Posterscope’s Virtual Billboards

Guest Contributor, Michael Mascioni

It seems that the computer video game screen is now firmly becoming a new, but rather offbeat, location for billboard advertising.

One of the driving forces behind this real and virtual billboard synergy is Posterscope, which announced back in March an agreement with IGA to run in-game billboard ads simultaneously with outdoor billboard ads.

Through that agreement, Posterscope were to place adverts in over 80 video games represented by IGA, including Race Driver Grid, Guitar Hero World Tour, Track Mania Nations Forever and the first of some of these has recently come to fruition. The ads of course are being placed in contextually relevant locations in those games.

Essentially, these kinds of blended campaigns are designed to increase exposure for outdoor billboard ads.



Posterscope recently ran a blended real and virtual billboard campaign for the U.K. government’s COI (Central Office of Information,) which was designed to discourage people from driving under the influence of drugs.

According to James Davies, board director of Hyperspace/Posterscope, Posterscope began exploring the idea of blending real and virtual billboards “7-8 years ago due to the similarities between real world and virtual billboards.”

However, that kind of synergy wasn’t really feasible at the time, because of the “long lead times for getting advertising into a game,” which was obviously not consistent with the lead times for outdoor advertising.

But Posterscope felt that the synergy constituted “an interesting principle,” and “pursued discussions with IGA and Massive Incorporated.”

Finally, Posterscope decided to proceed with this kind of effort 18 months ago for a number of reasons: –

  • in-game advertising is similar to real world advertising, considering that posters in games are similar in shape and size to real world ads
  • in-game ads are consumed in much the same way as real world ads
  • the creative execution of ads in games can be fairly similar to that for real world ads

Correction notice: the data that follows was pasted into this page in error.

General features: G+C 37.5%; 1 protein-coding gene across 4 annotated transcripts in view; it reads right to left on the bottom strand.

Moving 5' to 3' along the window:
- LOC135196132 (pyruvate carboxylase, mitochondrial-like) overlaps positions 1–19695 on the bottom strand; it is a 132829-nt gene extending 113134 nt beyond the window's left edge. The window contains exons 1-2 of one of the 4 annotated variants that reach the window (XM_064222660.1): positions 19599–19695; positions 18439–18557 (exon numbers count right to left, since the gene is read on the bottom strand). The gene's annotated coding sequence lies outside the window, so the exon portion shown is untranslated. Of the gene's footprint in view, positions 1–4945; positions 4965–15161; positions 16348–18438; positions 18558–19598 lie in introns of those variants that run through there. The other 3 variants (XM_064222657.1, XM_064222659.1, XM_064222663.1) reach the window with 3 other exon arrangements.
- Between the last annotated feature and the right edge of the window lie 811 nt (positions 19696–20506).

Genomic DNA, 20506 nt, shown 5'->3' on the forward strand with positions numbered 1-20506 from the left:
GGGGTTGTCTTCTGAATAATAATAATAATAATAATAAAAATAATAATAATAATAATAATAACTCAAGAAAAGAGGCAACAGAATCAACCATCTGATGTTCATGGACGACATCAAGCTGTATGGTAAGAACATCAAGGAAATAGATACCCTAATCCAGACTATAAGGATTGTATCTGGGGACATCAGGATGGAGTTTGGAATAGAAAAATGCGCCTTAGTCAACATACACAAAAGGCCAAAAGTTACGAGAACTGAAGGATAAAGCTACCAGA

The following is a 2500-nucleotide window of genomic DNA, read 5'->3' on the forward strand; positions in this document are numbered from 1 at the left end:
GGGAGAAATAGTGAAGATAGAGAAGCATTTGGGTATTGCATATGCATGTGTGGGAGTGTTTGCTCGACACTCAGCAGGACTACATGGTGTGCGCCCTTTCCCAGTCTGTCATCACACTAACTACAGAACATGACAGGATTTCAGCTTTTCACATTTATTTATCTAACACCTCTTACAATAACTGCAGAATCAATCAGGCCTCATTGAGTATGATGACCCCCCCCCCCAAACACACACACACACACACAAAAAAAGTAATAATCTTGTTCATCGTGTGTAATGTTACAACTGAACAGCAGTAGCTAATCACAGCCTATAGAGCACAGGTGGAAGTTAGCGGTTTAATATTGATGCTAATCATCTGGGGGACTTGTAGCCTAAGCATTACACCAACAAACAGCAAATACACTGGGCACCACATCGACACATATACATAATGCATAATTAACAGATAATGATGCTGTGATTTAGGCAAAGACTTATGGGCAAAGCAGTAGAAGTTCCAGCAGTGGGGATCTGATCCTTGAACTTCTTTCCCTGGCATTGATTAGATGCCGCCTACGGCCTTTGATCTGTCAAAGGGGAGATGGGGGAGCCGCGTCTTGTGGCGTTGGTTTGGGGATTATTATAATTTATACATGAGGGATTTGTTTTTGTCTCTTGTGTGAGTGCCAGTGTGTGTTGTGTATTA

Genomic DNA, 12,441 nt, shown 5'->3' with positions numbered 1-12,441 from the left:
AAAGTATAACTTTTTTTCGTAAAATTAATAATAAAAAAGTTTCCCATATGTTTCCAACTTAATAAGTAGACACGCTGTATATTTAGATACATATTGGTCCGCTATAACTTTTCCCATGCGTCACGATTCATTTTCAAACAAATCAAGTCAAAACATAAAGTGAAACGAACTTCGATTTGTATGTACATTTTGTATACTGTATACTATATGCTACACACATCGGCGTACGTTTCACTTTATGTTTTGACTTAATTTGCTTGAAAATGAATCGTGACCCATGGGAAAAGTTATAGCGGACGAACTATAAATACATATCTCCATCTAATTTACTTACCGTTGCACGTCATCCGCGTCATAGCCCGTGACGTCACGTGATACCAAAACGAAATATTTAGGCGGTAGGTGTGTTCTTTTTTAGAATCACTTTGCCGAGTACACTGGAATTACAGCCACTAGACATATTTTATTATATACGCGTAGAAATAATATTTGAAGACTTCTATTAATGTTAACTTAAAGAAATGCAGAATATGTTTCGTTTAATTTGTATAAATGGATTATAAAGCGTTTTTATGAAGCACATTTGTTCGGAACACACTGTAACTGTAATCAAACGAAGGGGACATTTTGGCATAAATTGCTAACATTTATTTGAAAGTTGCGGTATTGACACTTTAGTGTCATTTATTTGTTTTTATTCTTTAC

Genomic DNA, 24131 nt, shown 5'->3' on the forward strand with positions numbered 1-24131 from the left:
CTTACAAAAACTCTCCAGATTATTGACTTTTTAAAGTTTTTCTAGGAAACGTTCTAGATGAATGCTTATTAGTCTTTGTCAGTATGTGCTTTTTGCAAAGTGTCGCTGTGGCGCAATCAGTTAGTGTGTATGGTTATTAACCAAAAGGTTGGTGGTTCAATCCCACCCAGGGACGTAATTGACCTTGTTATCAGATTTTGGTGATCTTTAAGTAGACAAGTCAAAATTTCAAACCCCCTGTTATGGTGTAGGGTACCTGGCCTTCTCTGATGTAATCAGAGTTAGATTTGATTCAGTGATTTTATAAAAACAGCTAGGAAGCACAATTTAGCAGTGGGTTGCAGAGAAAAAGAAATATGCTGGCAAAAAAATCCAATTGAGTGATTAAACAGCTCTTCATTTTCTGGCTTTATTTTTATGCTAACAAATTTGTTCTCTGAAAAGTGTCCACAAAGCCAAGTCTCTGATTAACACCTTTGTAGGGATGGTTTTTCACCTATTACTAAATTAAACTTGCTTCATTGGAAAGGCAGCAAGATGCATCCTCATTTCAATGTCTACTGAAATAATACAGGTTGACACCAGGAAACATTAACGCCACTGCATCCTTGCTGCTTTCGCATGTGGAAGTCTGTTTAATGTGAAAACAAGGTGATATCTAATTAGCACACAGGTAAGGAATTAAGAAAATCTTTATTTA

• James Davies also notes that “game audiences are complementary with audiences for real world ads, affording an obvious synergy in that regard he says
  • In addition, measurement of the number of people viewing game ads parallels that for real world ads*

*Ad impressions generated by such campaigns conducted by Posterscope and IGA will also be monitored through the Internet connections of gamers exposed to those campaigns

Davies stresses that Posterscope is careful not to divert money away from agencies devoted to game advertising, but to “add incremental revenue” to the mix in the process of running blended real and virtual billboard campaigns.

Real or virtual race track billboard

Real or virtual race track billboard

Their whole objective is to “make this concept appealing to a broader range of advertisers.” and it’s not difficult to see that this approach is now compelling, given that it’s easy to incorporate “the in-game proposition into the existing outdoor proposition.”

Research conducted by Posterscope relating to blended real and virtual billboard campaigns found that “game players welcome seeing real advertising within games,” – a whopping 66% of gamers surveyed said that “advertising in video games makes the game more realistic”.

According to Davies, Posterscope’s blended real and virtual world billboards are targeted at a variety of audiences…

  1. The primary audience for these campaigns is composed of hardcore gamers, whom are essentially 15-24 year old males that he describes as “midmarket.”
  2. The secondary audience which is “much broader and mainstream,” ranges from 15 to the 40s and is both “upmarket and downmarket,” with a definite bias towards males though it does comprises “plenty of females.” as well. Davies “sees increasing integration between real and virtual billboards, but there is no perfect pitch yet for these kinds of campaigns” he tells us

The proposition for such campaigns needs to be refined, and “more data is required” to validate the value of those campaigns. Overall, blended real and virtual billboard campaigns must gain “more momentum,” contends Davies.

He emphasizes the need for “more trials” and research to understand better this kind of integration.

Some interesting statistics from the recent ‘Drug Driving’ campaign showed that In Game Advertising delivered the same attribution levels (14%) as broadcast online social networking portals like facebook – very impressive especially when you think that IGA is not (really) a broadcast platform.

Perceptions of in game advertising are also incredibly good – 91% of gamers agreed that they welcome the drug drive message in a game (as previously stated this is we believe because they like that it makes the games more realistic).

Although such blended real and virtual billboard campaigns are still at an early stage, their appearance is yet another indication of the increasing integration of the in-home and digital out-of-home advertising market, and of the need for the digital out-of-home market to expand beyond its traditional environment.

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